The Plattsmouth journal. (Plattsmouth, Nebraska) 1901-current, February 13, 1908, Image 1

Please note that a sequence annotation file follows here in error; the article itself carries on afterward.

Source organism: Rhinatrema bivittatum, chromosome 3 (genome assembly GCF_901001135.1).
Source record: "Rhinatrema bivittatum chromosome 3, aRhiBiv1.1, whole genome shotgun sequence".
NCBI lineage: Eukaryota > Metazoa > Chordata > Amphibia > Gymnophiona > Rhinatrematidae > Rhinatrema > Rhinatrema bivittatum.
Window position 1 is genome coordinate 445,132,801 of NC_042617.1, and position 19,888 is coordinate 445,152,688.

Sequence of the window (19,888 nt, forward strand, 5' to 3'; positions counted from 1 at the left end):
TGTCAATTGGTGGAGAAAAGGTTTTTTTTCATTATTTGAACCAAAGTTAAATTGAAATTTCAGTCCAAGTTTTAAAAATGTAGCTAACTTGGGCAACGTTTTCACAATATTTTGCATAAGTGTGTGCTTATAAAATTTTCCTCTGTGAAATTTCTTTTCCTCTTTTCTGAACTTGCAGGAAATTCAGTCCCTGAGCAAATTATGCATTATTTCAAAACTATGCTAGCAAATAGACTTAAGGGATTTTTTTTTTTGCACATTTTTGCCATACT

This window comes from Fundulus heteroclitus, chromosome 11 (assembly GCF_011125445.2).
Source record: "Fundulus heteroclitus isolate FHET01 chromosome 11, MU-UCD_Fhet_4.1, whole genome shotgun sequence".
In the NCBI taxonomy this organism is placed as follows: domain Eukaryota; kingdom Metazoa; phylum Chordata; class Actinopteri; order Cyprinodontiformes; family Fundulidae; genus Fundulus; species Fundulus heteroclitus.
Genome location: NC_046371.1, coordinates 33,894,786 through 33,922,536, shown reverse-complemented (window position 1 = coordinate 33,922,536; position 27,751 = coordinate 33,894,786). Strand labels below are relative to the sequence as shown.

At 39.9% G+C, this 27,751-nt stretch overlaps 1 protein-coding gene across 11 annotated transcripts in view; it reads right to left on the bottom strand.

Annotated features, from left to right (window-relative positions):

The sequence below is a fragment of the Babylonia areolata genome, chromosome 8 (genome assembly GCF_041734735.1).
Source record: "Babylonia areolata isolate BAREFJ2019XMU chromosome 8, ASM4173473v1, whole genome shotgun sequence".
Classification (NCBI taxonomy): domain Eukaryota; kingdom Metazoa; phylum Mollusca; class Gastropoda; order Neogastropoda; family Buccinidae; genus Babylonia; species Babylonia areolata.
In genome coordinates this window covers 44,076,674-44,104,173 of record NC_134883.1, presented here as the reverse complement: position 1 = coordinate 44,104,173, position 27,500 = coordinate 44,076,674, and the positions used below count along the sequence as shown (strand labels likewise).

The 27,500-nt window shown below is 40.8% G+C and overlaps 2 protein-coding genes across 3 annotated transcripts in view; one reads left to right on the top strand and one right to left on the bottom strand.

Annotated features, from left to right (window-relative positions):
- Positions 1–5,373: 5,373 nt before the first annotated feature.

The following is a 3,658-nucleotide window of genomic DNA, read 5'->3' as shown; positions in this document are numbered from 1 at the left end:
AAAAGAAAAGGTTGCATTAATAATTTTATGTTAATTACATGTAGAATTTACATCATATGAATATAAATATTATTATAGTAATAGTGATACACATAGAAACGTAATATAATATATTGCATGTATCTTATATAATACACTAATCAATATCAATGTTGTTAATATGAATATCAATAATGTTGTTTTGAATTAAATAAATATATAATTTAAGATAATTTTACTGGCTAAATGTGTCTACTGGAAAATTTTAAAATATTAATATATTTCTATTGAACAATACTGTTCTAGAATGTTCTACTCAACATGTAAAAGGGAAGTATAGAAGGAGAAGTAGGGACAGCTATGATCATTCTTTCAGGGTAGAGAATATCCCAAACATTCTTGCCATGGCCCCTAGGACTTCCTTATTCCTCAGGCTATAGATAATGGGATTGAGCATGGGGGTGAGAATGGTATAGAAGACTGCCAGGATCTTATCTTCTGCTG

llatfsmbutb Sen!-Veekiy EIGHT PAGES Semi - Weekly EIGHTPAGES ourroa VOLUMK XXVIII rtATTSMOUTII. NEBRASKA. TIIUliSDA V, FKIHtUAlfV Hi, 1908. NUMJtEIt K Why Federal Officeholders Want Roosevelt Re-nominated They Want to Nurse the Public Tact During Their Existence on Earth. Returned to Illinois The following is taken from the Bells Fourche (S. D.) Northwest post, and was written by the only Vallery, who is a republican. The author is a former Cass county citizen, and strikes straight from the shoulder: What is the motive in prolonging the shouting for a third term for .Presi dent Roosevelt, after he has reiterated has declaration that he would not take a third term? There is but one answer to the question, and that is: Political pap, political chuck, political susten ance. There is an army of Americans who lives by the grace of appointment by the president, who do not come under the civil service rule, and these are the chaps who are keeping up the third term yell; and their motive is easy bread and butter and some dough. Why don't these appointees take Mr. Roosevelt at his word and work for iome other good republican for presi dent? Right there is where the shoe pinches; it must be Roosevelt or noth ing for them. The appointees who are holding office at the present time by the grace of the republican party are fully aware that their job will soon come to an end if Roosevelt is not the next nominee on the republican ticket for president. It matters not who the next presi dent of the United States will be, if he is other than Teddy Roosevelt, there will be a house-cleaning. Hence there is only one recourse for those fellows who are holding office now, and that is to stick to Roosevelt and get him nom inated, and even then they have two chances of losing out one by the de feat of Roosevelt at the polls, and the other by being petitioned out by their neighbors. The American people are determined to remove the underlings was are hold ing fat jobs at the present time, and so determined are they that if the presi dent does allow himself to be placed before that movement by accepting the nomination for the coming four years, he, too, will go down to defeat. Congress, along with the several ad ministrations for the past quarter of a century prior to Rooseveitism, is re sponsible for the dishonest men with their polluted capital who have been robbing the American people. The con ditions that are now disturbing this nation would not have occurred had not the underlings and their tools pulled the wool over the eyes of the innocent and uninformed voters at home, and by the grace of Theodore Roosevelt there are enough of these poor fellows who have had the wool removed, so that there is now a quorum to do busi ness in the interests of the American people. ' P. B. Vallery. -.. Gave Cecile a Surprise. Last Saturday being the birthday of Miss Cecile Hackentery, a number of her friends got together and going to her home made the evening one long to remember, and were a merry crowd until a late hour. The time was spent in games such as are pleasing to the young people, and was added to by a delight ful lunch during the evening. There were a number of little presents that bespoke the feeling entertained for the young lady by her many friends. On departing all wished Cecile many more such pleasant evenings spent as this one, Those present and taking part in the making of the pleasant evening were. Misses Tillie Fanger.Verna Hatt, Bertha Jackson, Hazel Tuey, Jennie Batton, Hulda and Clara Goos, Masters Earl Blunt, Dorr McBrice, Elmer Spies, Roy Thompson, Carl Scotton and Glen Edwards. MUST OBSERVE TRUANT LAW Nebraska City Banquet. In speaking of the Plattsonians who participated in the banquet at that place Saturday night, the Nebraska City News says: The closing toast was by Mat Gering, of Plattsmouth, who who spoke on The Aesthetic Side." Mat was at his best, and he waseloqunet to a degree seldom heard. Judge Travis spoke on "The Jury" and told how he could be made pure; also giving his interpretation of the work. From what he said there will be no attempt at "jury fixing"while he is on the bench. A. N. Sullivan, of riattsmouth, was booked for one of his Irish speeches, but was unable to bejresent, so Hon. R. B. Windham was substituted. He told of Judge Jessen's work in Cass county, how he was appreciated, and on behalf of the Cass county bar pre sented him with a handsome silver water service. Will I. Howland and Wife Returns. Will I. Howland and family returned Tuesday from their trip to Mitchell, South Dakota, where they have been visiting for the past three months. During the time they were absent, Mr Howland was afflicted with the small-pox. They report the winter very fine in the north, with plenty of work all the time. Will has been en gaged at his trade as carpenter all the time with the exception of when he was in the hospital with the small-pox. They are both looking fine and appear as if they had spent the winter in nice shape. Frank Kaufman, Draws Mini mum Fins for Keeping His Fifteen Year old Daughter From School- The Beatrice Daily Express says: "Frank Kauffman this morning in Judge Spafford's court pleaded ' guilty to the charge of keeping his daughter Anna fifteen years old, out of school. In consisderation of his pleading guilty he was given the minimum fine. $5 and costs. The fine could have been as much as $20. The court cautoned Mr. Kauffman not to repeat the offense. The child must be sent to school, and each day she is kept out will be con strued as a separate and distinct offense. "This has been a persistent case. The girl's last day in school was the tenth of January a year ago. The school board had exhausted every other means of securing the observance of the law in this case. They are well pleased with the outcome. "Labor Commissioner Ryder has been following the case carefully, and came down from Lincoln to be present at the hearing. He expressed himself as en tirely satisfied with the result. In re gard to the general effect of the out come of this case Mr. Ryder said : "We expect the result in this case to have good effect throughout the state, because it is the first case we have had to go inp court with and have a parent fined for neglect to send his children to school. While this was not brought specifically as a text case, but merely in the routine of Dr. Albright's work, it can be regarded as a test case in the large sense that it proves that the compulsory school attendance law is good." Mr. and Mrs. Wynn Very Sick During the past week, Mr. and Mrs. Wynn sr., have been very sick at their home. Tuesday they were reported as being slightly improved, though on Saturday evening each had a very severe spell, and especially was the condition of Grandpa Wynn serious. It is hoped that they may both improve rapidly and soon be well. They are both well along in years and it is diffi cult for them to get around to assist in the care of each other. , Martin N. Frederich and John Volk, the former a cousin of our M. L. Fred erich, came in Friday night from Ran dolph, this state, where they have been visiting for some time past. This morn ing Mr. Frederich departed for his home at Pekin, Illinois, and will be fol lowed by Mr. Volk Tuesday morning. They were visiting with friends near Randolph, and looking after some pur chases of land which they made some time ago. THE PLATTSMOUTH PUDLIC SCHOOLS Monthly Report of the Same for Month Ending January 31 , 1908 The following is the report of the Plattsmouth city schools, for the month ending January 31, -1908: dents to form the habit of destroying or defacing school books. They are form ing bad habits as well as causing the district unnecessary expense. The national meeting of superintend ents and principals, to be held in Wash ington, D. C, February 26, 27 and 38, promises to be the greatest meeting of the kind ever held in the country. The majority of the city and many of the county superintendents of Nebraska will be in attendance. Teachor Iirook.s Colo Larson Martens Velinek Frrese Tartsrh Towle M or can Trsham UeLsol Mason Hansen Kanka Hawksw' Ratrd Whalen Wilson Smith Stenner Barwick HilK-r Mrin'ip. 137 4 1:1.2 1 1 . i 4i 3s.8 3.4 3S 39.3 .'.3 3S.5 23.4 32 50.4 th 4T.2 50.U 4S 40.8 51.2 2i.9 3t.4 10 Attl. 150.ft 40.8 40.2 :. 42.4 37.1 H).a 37 37.1 30.3 37 30 4i.t 44. 8 4S 44.3 37.2 4K.3 25.1 31.6 V Tardiness 1 1 0 0 0 0 1 1 4 0 1 7 i 9 0 0 0 1 I'er cent !.". P0 5 93.6 U2.5 92.6 92 95.i 92.5 95.8 94.6 94.6 94.2 95.7 94.7 93. 93.2 94.8 94.3 92.3 91 94.6 94.7 Total 9UJ : 37 9T..3 Total enrollment to date 1.154. The work of the. schools have been seriously interefered with during the past month on account of sickness Dozens of students have been confined to their homes and many of the teach ers have been ill. We are hoping to soon see all again in their accustomed places. The rrfoney earned at the Christmas cantata by the students ofthe Central builcfing has b'eenilsedb "purchase jbl piano. A very good instrument was se cured. It is on the second floor in the main hall and can easily be heard throughout the entire building. It is a great help when the lines are passing and the students are greatly pleased with it. The regular mid-year examination for members of the normal training class was given on Friday. Fourteen of our students took the examination. This is given under the direction of the state superintendent and grades earned in this examination may be placed upoi. a county certificate. The preliminary debate to determine who shall represent the High school in the debating league will be held next week, probably on Thursday morning. The question is be debated is: Resolved, That the United States should own and operate the railway systems of the coun try. The following will try for places: Josephine Hall, Mattie Laeson, Marie Dougles, Milford Bates, Ben Windham and Ray Smith. Thanks to the kindness of the Board of Education a new Underwood type writer has been added to the office eqiupment of the city superintendent. The office is gradually being made one of the pleasentest little offices to be found in schools of this size. The new reference books for the High school have been ordered and will arrive in a few days. This list of books was made out by the teachers of the vari ous departments in the High school and includes some very valuable works. The students and teachers are looking forward with great pleasure to the next number of the lecture course by George R. Stewart, which will be by far the strongest number that has been given this year. The writer recently spent a half day inspecting the manual training depart ment of the Omaha schools and we are more than convinced that a properly equipped manual training department is a most excellent thing. A poorly equipped one however would not be of very great valve to the students. Our basket ball squads, under the ef ficient management of Mr. Brooks, are improving rapidly, and while they have been rather unfortunate in the matter of winning games, it is due in part to the superior teams which they have met. We expect them to begin to win the majority of their games soon. The next game is a boy's game with Silver City, la., to be played here Saturday night. It has been necessary to require stu dents to pay. damage done to text books or other school property during the past month. School property should be cared for as carefully as any other, and we do not believe it a good plan to allow stu- JUDGE TRAVIS AND JESSEN BANQUETED The Nebraska City Lawyers Honor the Retiring and Present Judge. A special from Nebraska City under date of February 8, says: "The Otoe County Bar association gave a dinner to the Cass county bar complimentary to Paul Jessen, the retiring district judge, and H. D. Travis, the newly elected judge, at the Watson hotel this evening. An elaborate dinner was ser ved. County Attorney D. W. Living ston acted as toastmaster. John C. Watson responded to "The Bar of the Second Judicial District," W. F.Moran to -'The Litigant," E. F. Warren to "Felicities and Infelicities," Judge Paul Jessen to "On Both Sides of It," Jesse Root of Plattsmouth to "The Old Well and the Thirsty World, "Judge H. D. Travis of Plattsmouth to "The Jury" William Hay ward to "Selection of the Judiciary" and Matthew Gering of Plattsmouth to "The Aesthetic Side." "There were many responses to im prompt toasts and it was a late hour before the guests took their depar ture." The Nebraska City Press in speaking of the banquet, says: "C. A. Rawls, and W. C. Ramsey of Plattsmouth, and H. G. Wellensiek of Avoca and O. G. Leidigh of this city made extqmporone- ous responses to the call of the toast- master which were jewels of off hand oratory. ' ' NOTED LAND CASES M THE EAST One in Vhicha Prominent Cass County Citizen is Interested The following is taken from the Charleston, (West Virginia) Daily Gazette of February 6th. The case in which reference is made to Henry Sny der, et al., is the one in which Geo. W. Snyder, well known to many of the readers" of the Journal, is interested, and which involves thousands of acres of valuable timber and coal lands: "This morning in supreme court two of the most noted land cases ever brought in the cou: t of appeals of West Virginia will be argued. The cases are the State of West Virginia vs. the West Branch Lumber Co., and the State of West Virginia vs. Henry Snyder, et al. The first is from Braxton county, and the second is from Randolph. Attorneys R. G. Lynn, Cary C. Hines and Henry Cato represent the state in the case against the West Branch Lumber Co., which is represented by Attorneys Mollohan, McClintic & Matthews, A. W. Reynolds and John S. Clark. "Representing the state in the second case is Lew Greynolds, while Hon. "C. H. Scott, E. D. Talbott, Jake Fisher and Byron Clark will argue for Henry Snyder, et al. "Mr. Byron Clark is the well-known attorney from Nebraska, and last night a telegram was received here announc ing that he would be in the city this morning to attend court. "The suits are over a tract of land in the counties of Braxton and Randolph which were forfeited for the non-payment of taxes. In the case of the West Branch Lumber Company the company claims to have paid the taxes dua for a sufficient time to protect them under the provisions of article 13 of the constitution." cmz ffllSCU Ml! reiTECTIHM At Meeting of Gily Council Monday a Hunt' ber of Prominent Citizens Gave Their Views as to the Dcst Way of Preventing Damage. ' J. P. Faiter's Father Very Sick. Sunday J. P. Falter was called to Plainview by a message, telling of the very serious illness of Jacob Falter, sr, father of our townsman. Mr. Falter is well advanced in years and his friends here regret to hear of his sickness. His son, J. P. Falter, departed last evening for the bedside of his sick father. . Bought Then a Home. Since purchasing and moving into their new home on Nine street, E. B. Thrall and wife have' rented their former residence to Mat Leuck, the place on the'eorner of Third and Oak streets, and they liking the place so well have now purchased it for themselves. There was not an alderman absent from his place, and the space outside the railing was well filled with repre sentative citizens, when the sound of the mayor's gavil rapped for order and for the opening of the deliberations of the city dads. With the minutes of last meeting out of the way no com munications, or petitions were pre sented for consideration, except the lowering of the streets, which was kept until the regular business of the session had been disposed of. The finance committee reported as per the appended list of bills, with one for $34.00 of J. H. Hall going to the claims committee. The city clerk's books not yet audited, chief of police reported 5 arrests, while the report of the street commissioner showed a va riety of things done, reporting one poll tsx worked out. City clerk Elster showed in his report the collection of $31.00. The board of health reported three cases of smallpox, with all doing nicely, with the prospects of an early dis charge from quarrantine, as they were nearly over the melady. The report of the fire department showed all ap paratus in good shape, and recom mended the purchase of 150 feet of new hose, and repairing the roof of hose house, where shingles were off. This report went to the fire ' and water committee. The police judge reported the collection of $24.00. Claim com mittee asked for more time on a bill of $1.50 forMcMaken which was grant ed. The streets, allies and bridges committee reported O. K. on report of street commissioner. License commit tee had nothing to report. Fire and water committee recommended allow ing the fire department 2 keys for the council chamber, and asked for more time for the consideration of the prop osition of paying the president of the j department a salary, which was grant ed, and the report adopted. The hos pital committee recommended the pay ing of Dr. J. H. Hall $550.00 for the bill which he has of $673.00, which re port was adopted and placed on file. The police committee reported it not advisable to pay H. D. Barr for time when M. Archer was away. The judiciary committee reported the payment of $200 per month on account to the water company, this amount to apply, leaving the balance of the con tested amount open for future settle ment. The matter of the acceptence was discussed, but as to whether it will be accepted or not is not yet known. The report of the committee was adopted by the council. After which the citi zens asked for an expression of their opinion as to the advisability of lower ing the streets for the purpose of carrying off the surplus water. Many and varied were the opinions expressed as to what should be done for protec tion from the floods which have oc curred for ages, and will probably recur again. Some advocated a sewer on Pearl and another on Vine street and still another in the middle of Main street, with the estimate of costs, varying from forty to eighty thousand dollars, while others advocated the lowering the Main, Sixth, Pearl and Vine streets, and building of high curbs where water turns to keep water in streets and protect property to straighten the water courses and keep them clear of all rubbish. The con census of opinion being that the better plan would be to lower streets. The matter was placed in the hands of a committee to report at the next regu lar meeting for action, with the com mittee instructed in interview the rail road in regard to the changing on the sewer under their tracks and making a passage way under the tracks at the lower end of Main street. Claims Allowed. J. II. Hall, med. service Neb. Light Co., light Ben Rainey, salary Joe Fitzgerald, same John Janda, same James Donnelly, same Olive Jones, same M. Archer, same Pub. Lib., expense Neb. Light Co., lib . John Bauer, mdse Joe Rohka, work Wm. Gingery, same Plattsmouth Tel. Co "50 00 1 00 50 00 50 00 40 00 4 50 25 00 :;o oo 1 65 2 75 11 45 m 70 1 65 Treasurer's Report. General fund $ Hydrant rental 6 Fire department fund Library Park Police Lighting Interest 4 Dog Cemetery Business tax Teachers 2 272 213 108 145 343 654 520 78 17 39 865 76 81 93 75 15 01 58 02 48 35 20 75 Overdrafts . . Net balance. 18 618 75 3 890 88 17 747 70 WERE SURPRISED BY NEIGHBORS Had a Merry Time and One Long to De Remembered By all Present The neighbors in the neighorboou of Jess Elliott, last Saturday evening worked a complete surprise on him and his estimable wife. They had no idea that anyone was coming until one after another of their friends dropped in on ; them, and in a short time had their j house well filled. One occasion for the ! surprise being the visiting in the neigh orhood of a few' friends from their old home at Hamburg, Iowa. Music, games and social conversation was the program for the evening, and at the proper time a delightful lunch was served from supplies brought along by the guests. Among those to add to the occasion were: Asbury Jacks and wife of Ham burg, Iowa, G. M. Jacks, wife and fam ily, Walter Elliott, Will Miller, Andy Smith and wife, Mrs. J. B. Baumeister, John Elliott and family, J. Andrews and two sons, John Rutherford and family, S. S. Gooding and family and Fred Richardson and wife. Letter From Wm. Haberman. A letter from Wm. Haberman, from Lincoln where he is taking a course of treatmeut for the over normal appetite for intoxicants, says that he is pleased with the treatment which he it receiv ing at the institution, that there are peo ple from all portions of the state, and that it is working great good for them. Mr. Haberman thinks he will be able to return at end of course of treatment in fine shape, a fact everybody will be glad to know as well as he. The Basket Ball Came. The Basket Ball game played at Ne braska City . was Plattsmouth 15 and 16, which made a very close game. This is a gain for the Plattsmouth team, and at the same : rate, of gain they would win easily next time. Entertains at Cards Miss Anna Nashal, entertained las Saturday e vening at cards. Those to win were Miss Lillie Yelenek the King prize, and Miss Josephine Buronek, the booby prize. A delicious two-course luncheon was served, all voting Miss Nashal a royal entertainer. Those to enjoy the occasion were: Misses Celia Polecek, Mary Kobek, Lillie Yelenek, Josephine Buronek, Anna, Nashal and Mike Rabb. Case Under Advisement. Matthew Gering and Ed. Brantner returned home Tuesday from a few days spent at Glenwood, Iowa, where they were resisting an attachment which an attorney at that place had made against a judgment in the hands of the court for $1,2001 Mr. Gering said that he is of the opinion that the case will be decided in the favor of Mr; Brantner. The court has it now under advisement.